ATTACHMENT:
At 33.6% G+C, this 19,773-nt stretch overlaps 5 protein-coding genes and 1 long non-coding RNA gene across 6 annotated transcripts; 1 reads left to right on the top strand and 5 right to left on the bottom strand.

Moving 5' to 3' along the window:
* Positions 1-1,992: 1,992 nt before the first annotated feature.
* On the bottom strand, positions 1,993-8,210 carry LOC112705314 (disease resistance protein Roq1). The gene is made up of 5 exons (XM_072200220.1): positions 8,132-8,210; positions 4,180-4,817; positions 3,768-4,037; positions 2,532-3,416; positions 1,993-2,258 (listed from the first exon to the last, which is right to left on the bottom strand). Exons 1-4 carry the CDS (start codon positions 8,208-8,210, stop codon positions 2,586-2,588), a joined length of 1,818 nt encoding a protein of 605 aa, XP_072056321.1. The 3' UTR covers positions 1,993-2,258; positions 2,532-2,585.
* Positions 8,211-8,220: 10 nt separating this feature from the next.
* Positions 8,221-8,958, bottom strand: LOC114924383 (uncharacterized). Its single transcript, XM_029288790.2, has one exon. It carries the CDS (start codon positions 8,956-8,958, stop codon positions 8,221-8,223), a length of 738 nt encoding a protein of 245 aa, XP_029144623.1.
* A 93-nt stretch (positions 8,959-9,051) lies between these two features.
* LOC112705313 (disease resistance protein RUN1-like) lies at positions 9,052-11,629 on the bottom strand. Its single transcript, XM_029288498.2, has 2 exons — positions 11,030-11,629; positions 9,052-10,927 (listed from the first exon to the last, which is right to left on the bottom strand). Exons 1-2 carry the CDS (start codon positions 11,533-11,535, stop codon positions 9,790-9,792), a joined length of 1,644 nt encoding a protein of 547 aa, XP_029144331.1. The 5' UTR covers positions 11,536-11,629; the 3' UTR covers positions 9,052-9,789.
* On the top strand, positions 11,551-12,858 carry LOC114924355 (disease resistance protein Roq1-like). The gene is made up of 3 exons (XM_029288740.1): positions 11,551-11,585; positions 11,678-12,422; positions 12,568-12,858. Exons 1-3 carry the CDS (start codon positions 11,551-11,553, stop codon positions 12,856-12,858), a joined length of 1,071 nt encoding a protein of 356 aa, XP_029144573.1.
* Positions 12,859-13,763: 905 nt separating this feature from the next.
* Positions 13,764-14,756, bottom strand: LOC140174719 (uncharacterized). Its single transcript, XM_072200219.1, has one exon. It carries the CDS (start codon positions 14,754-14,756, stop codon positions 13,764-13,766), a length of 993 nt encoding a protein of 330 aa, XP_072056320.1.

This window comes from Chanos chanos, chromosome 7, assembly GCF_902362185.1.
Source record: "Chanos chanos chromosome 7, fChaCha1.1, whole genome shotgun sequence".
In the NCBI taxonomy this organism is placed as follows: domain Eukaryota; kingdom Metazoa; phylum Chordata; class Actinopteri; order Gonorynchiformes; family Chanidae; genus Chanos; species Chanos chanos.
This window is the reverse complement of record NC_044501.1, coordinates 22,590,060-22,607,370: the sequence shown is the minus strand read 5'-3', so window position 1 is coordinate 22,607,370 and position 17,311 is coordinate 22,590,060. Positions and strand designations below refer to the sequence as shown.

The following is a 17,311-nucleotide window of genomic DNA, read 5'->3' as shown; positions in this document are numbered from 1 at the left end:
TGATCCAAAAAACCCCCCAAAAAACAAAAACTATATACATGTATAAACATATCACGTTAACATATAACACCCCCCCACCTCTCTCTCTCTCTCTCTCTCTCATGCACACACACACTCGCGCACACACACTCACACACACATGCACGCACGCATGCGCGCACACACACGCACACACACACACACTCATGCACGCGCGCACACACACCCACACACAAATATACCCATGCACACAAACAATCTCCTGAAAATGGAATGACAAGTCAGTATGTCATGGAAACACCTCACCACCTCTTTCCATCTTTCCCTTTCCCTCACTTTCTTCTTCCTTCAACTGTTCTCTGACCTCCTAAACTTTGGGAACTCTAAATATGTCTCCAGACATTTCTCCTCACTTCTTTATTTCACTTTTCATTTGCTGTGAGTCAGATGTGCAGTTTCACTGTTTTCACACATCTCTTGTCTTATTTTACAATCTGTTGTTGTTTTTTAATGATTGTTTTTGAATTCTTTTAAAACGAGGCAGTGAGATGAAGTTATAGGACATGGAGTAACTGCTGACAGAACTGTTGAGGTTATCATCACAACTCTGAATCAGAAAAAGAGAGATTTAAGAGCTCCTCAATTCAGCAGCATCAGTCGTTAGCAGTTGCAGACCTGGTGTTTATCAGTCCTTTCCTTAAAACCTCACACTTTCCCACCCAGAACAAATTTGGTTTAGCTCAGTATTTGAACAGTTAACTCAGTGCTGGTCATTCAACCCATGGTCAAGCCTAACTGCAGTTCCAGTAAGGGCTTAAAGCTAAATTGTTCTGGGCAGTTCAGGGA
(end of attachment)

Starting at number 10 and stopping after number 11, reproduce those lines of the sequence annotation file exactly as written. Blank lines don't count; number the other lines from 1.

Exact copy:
* Positions 12,859-13,763: 905 nt separating this feature from the next.
* Positions 13,764-14,756, bottom strand: LOC140174719 (uncharacterized). Its single transcript, XM_072200219.1, has one exon. It carries the CDS (start codon positions 14,754-14,756, stop codon positions 13,764-13,766), a length of 993 nt encoding a protein of 330 aa, XP_072056320.1.